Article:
4. Just because you’re exhausted doesn’t mean you had a good workout.

I had some coaches who used to try and make us puke. We’d sprint 400’s and it’d be near freezing outside. If we didn’t make time, we had to do it again, immediately. Later on, we found out that we were actually running 440’s because our track was so old and outdated. No wonder we never made time.

Looking back at some of the things we did, I can’t believe how idiotic they were. It was the epitome of bad coaching. Most of our training was done just to make us tired and exhausted. It wasn’t well structured, but it beat us into the ground.

Just because you’re about to throw up after a workout doesn’t mean it was an effective workout. Don’t continually associate complete exhaustion with effectiveness. By the way, I never threw up. So eff you, Coach Townsend.

5. Find a great gym, because lifting in a community does wonders for your progress.

The summer going into my senior year I made better progress than I ever had in my life up to that point. I was doing summer workouts with many of my teammates, and the workouts were led by one of our favorite coaches. It was 90-120 minutes of lifting and running 5 days a week. I finished workouts that summer with an increase of at least 30 lbs on all of my lifts, and most of that I attribute to the fact that I was lifting in a community, and young hormones.

Later on, in college, I found what would become my favorite gym. It was barely 1,000 square feet and cost $2 a day for a guest pass. The squat and deadlift platforms were plywood, the mirrors were dirty, the upholstery had tears, and the equipment was all at least 20 years old.

The gym was full of powerlifters, bodybuilders, and barbells that looked like I probably needed a tetanus shot after I got done. I got a tutorial on the squat and deadlift and learned what it was like to actually “go to church” in the weight room for the first time. The community in that gym bred success.

The more I train and work with people, the more I believe the environment that person is in plays a gigantic role in their success. Environment is everything. If you don’t think you’re in one conducive to your success, change it.

This is also the same reason MFF is great. There is truly no place in the world that is dedicated to the love of lifting and using it as a vehicle for personal development quite like what happens in the halls of MFF.

6. There’s nothing wrong with training to look good naked.

Once I got to college it became apparent how vain everyone was. The hormone-fueled environment was focused entirely on creating a body that looked great at a pool party.

The more you dig into the lifting world, you’ll inevitably hear that you should be doing this sort of thing to look out for your health, wellness, etc. And that’s true. You should do these things because they’re good for you.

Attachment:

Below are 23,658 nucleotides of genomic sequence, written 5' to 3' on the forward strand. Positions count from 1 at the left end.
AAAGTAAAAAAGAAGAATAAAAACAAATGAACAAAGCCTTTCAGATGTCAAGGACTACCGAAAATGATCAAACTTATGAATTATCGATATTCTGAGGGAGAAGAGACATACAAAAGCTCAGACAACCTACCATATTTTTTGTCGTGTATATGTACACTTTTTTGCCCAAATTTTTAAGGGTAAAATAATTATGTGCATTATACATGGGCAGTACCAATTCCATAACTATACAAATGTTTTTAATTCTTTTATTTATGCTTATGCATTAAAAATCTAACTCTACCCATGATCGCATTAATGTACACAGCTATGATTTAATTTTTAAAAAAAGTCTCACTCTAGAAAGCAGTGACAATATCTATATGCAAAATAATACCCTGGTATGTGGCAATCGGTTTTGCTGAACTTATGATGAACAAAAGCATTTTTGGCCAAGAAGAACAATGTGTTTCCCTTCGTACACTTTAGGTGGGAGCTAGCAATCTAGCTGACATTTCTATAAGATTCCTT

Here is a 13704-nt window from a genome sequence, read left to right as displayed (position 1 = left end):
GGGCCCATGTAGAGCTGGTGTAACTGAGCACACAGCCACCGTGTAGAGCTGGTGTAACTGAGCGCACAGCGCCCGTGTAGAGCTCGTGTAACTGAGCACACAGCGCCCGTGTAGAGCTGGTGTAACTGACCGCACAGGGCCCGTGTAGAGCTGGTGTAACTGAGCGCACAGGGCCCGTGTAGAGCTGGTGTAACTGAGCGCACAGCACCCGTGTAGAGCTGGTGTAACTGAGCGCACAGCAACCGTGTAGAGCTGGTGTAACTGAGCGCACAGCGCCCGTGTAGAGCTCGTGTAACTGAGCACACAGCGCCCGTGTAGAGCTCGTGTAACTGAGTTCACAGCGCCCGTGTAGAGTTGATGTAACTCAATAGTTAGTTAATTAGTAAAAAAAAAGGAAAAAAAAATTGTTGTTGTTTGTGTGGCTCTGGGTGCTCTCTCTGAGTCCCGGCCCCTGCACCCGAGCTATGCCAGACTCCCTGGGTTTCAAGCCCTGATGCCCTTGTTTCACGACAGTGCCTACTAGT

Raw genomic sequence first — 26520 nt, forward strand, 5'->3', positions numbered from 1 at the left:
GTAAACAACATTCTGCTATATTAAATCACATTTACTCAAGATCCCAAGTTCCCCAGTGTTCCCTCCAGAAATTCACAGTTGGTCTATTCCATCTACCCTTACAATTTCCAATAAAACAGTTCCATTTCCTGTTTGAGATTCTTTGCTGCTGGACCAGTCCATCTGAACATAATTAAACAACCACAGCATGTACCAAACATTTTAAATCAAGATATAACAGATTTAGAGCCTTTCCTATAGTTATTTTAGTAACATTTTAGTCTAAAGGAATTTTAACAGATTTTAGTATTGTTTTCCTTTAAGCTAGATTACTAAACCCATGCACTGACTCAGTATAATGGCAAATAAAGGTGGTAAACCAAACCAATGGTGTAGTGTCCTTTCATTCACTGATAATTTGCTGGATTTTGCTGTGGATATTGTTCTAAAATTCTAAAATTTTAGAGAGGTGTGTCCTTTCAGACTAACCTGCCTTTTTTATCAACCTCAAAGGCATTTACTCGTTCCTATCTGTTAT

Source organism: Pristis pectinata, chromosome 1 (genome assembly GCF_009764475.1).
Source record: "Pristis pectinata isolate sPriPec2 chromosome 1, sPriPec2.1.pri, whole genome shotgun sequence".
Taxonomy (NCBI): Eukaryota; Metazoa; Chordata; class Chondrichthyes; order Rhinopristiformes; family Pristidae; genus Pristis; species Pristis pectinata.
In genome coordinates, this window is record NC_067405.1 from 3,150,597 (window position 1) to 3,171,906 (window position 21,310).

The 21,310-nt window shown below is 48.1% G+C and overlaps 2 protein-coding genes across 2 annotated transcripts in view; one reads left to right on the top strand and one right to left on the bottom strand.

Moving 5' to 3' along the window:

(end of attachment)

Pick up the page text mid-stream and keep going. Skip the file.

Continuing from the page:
But there’s also no reason whatsoever for any of us to feel shame because we just want to see our abs. There’s nothing wrong with eating well and lifting so that you can look awesome when you take your clothes off. Admit it, own it, and be proud of it. That’s the reason most people step into the gym anyways.

7. You’re in this for long haul, don’t be afraid to try new things.

In 2012, I was worried to try the paleo diet for 30 days because I was unsure of what would happen to my lifting. I wasn’t competing in anything and had no serious end goals. I just wanted to try it at the peak of its popularity. I put it off for a few months because I didn’t want to lose any progress.

Think about how ridiculous that is. I put off a little self-experimentation that wouldn’t even last as long as Snatched does, solely because I didn’t want my lifts, which weren’t that great anyways, to take a hit.

Unless you’re competing, be willing to experiment and try new things. Self-experimentation is vitally important to finding what works for you over the long run. We’re all in this for life, so don’t find yourself beholden to a short-term moment of fear.

8. Strength matters. Always.

Don’t be afraid to chase strength for a few months out of the year. Nothing compares to rush you get when you lock out a new max on the deadlift or set a new pr on the squat.

Chasing strength teaches you a ton about yourself. You learn what you’re capable of, where your weak points are, and how to overcome those. You also learn that you usually have to dial your volume way down in order to progress, and this might be the most valuable lesson of all.
Sometimes dialing down the overall work leads to better progress.

Strength matters. No matter if you’re looking to look great, have bigger arms or a bigger ass, or just feel better. For a few months out of the year, focus on strength.